Once we arrived at the scene (the cops beat us, FYI, so don't discount the NYPD's speed), we played the break-in video on our big flatscreen, and their minds were blown. The footage, while creepy, provided decent images of the burglars' appearances and a frame-by-frame account of the break-in. The cops never found the crooks (or our stuff), but had they, it'd be an open and shut case because of the video.
Watching people walk around in my home while I wasn't there and touch, or worse, take my things made my stomach drop. It's so surreal, and you can't unsee it. I immediately felt unsafe but at the same time relieved that we hadn't been home, that it hadn't been worse. Then came the pity, shock and awe from everyone else.
Honestly, a home invasion can happen anywhere, anytime. Anyone who heard about the break-in immediately asked, "So you're moving, right?" And part of me wanted to. But the truth is: I'll do just about anything to avoid moving in New York because it's expensive, and it sucks. So we settled for metal bars on the windows that didn't have them.
And from what the cops told us, the odds are now in our favor. Generally, the kind of criminals that rob are looking for a quick hit—to get in and out as fast as possible and be up a couple of bucks. They rarely hit the same place twice. It's far too risky to return to the scene of the crime, which is something I had worried about. And perhaps most interestingly, the detective told us most of the time, 20 dollars is enough to satisfy a small-time crook. He suggested, in addition to hiding valuables, leaving a stray bill out on a table or dresser. Often, the intruder will just pocket the money, and move on to the next one. It's a strategy that actually works—one I'm happy to say we haven't had tested, but that decoy bill will forever be on our entry table.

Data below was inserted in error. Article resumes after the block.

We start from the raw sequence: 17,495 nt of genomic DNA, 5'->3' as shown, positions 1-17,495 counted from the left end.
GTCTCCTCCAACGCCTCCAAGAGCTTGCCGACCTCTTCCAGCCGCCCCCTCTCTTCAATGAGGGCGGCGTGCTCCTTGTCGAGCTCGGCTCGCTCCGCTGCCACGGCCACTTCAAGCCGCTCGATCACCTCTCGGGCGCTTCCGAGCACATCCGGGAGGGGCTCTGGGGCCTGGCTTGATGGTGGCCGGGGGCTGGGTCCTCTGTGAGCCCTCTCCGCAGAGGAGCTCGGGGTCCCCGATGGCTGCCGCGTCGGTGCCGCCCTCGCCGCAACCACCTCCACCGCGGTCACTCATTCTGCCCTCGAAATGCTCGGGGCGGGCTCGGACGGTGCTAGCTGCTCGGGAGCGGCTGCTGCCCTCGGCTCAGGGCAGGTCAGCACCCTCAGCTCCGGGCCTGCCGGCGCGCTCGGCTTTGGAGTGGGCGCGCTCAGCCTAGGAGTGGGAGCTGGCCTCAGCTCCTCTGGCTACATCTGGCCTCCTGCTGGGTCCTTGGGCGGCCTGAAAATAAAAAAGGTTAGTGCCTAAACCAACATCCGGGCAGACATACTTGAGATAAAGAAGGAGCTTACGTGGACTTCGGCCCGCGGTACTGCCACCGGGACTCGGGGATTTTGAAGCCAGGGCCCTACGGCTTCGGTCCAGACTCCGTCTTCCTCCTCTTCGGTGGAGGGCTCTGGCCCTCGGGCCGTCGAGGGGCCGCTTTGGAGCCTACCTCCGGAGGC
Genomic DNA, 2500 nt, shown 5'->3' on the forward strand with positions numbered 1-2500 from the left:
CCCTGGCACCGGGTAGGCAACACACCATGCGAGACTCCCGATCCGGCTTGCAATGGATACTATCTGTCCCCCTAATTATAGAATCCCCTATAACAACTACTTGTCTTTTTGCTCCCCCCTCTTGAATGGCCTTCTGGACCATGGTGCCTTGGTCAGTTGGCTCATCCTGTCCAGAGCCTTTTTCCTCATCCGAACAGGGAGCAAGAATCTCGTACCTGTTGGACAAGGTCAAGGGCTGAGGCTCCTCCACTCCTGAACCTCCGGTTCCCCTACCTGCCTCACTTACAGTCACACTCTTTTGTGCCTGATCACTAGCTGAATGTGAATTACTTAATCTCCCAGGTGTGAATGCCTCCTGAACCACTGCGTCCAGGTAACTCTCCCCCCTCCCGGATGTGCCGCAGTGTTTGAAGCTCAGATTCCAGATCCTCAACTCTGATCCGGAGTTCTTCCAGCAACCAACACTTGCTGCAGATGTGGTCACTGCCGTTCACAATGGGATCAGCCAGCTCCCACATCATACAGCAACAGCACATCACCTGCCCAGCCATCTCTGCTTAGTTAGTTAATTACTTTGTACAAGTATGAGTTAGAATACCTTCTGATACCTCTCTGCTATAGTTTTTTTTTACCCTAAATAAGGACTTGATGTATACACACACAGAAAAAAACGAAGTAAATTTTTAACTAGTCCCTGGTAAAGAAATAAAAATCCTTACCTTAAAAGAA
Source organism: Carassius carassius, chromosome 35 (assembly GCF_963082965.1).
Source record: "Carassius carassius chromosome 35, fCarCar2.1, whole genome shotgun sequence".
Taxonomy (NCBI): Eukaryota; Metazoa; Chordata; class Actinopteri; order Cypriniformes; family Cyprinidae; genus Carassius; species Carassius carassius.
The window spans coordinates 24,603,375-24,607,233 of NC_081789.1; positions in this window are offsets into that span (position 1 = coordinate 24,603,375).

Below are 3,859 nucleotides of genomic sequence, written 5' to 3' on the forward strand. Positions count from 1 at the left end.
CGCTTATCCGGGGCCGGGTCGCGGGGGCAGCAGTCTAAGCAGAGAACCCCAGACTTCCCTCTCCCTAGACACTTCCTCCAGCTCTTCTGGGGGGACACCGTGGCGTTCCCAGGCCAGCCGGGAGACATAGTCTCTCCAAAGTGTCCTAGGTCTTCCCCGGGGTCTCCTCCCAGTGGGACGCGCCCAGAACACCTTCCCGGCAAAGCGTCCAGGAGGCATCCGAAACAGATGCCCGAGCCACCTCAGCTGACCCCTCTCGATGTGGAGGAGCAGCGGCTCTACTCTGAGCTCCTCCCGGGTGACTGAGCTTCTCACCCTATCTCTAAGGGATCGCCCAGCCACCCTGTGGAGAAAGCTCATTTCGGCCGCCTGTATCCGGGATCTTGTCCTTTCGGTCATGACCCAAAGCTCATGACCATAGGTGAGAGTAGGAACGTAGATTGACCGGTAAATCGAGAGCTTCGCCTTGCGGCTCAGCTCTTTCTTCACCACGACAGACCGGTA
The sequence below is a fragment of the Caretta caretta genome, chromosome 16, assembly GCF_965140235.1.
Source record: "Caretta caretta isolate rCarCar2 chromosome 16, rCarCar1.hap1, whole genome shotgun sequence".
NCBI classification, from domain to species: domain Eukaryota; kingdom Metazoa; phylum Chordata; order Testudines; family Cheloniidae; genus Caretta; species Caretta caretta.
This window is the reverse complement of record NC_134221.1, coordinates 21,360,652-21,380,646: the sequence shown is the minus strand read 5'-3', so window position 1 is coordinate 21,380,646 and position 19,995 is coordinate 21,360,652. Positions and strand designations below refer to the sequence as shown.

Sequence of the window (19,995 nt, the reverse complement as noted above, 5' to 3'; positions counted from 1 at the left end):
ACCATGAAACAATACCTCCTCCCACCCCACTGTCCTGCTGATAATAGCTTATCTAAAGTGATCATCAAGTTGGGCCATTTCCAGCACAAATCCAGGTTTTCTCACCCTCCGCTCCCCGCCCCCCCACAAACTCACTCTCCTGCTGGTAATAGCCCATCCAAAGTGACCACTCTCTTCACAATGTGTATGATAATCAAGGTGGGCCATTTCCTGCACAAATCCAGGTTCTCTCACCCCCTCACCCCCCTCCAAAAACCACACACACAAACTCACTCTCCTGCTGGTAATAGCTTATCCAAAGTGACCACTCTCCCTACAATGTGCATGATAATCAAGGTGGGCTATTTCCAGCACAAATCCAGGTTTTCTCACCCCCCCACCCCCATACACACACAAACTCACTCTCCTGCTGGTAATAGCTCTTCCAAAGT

Besides keeping a decoy bill out, I have four tips I learned and would recommend for those looking to prevent a break-in at all stages at the moving process:
- Avoid moving into a building where construction is currently taking place next to or below you. This is hard to anticipate, of course, since buildings go up and get torn down all the time without warning. But active construction close by should certainly be a con when house hunting. Also stay away from vacant buildings, because these often become teardowns. If construction begins near your place once you move in, work with your landlord to get bars on the accessible windows.
- Install locks on the windows. Though these didn't prevent my apartment from getting robbed, it did help at least a little bit. If the robber had been bigger (and unable to wiggle through the kitchen window), they would have passed over our apartment.
- Invest in a security camera. It's not like the cameras are going to stop crime. They just make it easier to pick up the pieces or make sense of things, particularly for a police report which you'll want to file for any chance of property recovery.
- Befriend your neighbors! Humans are sometimes the best line of defense in theft prevention.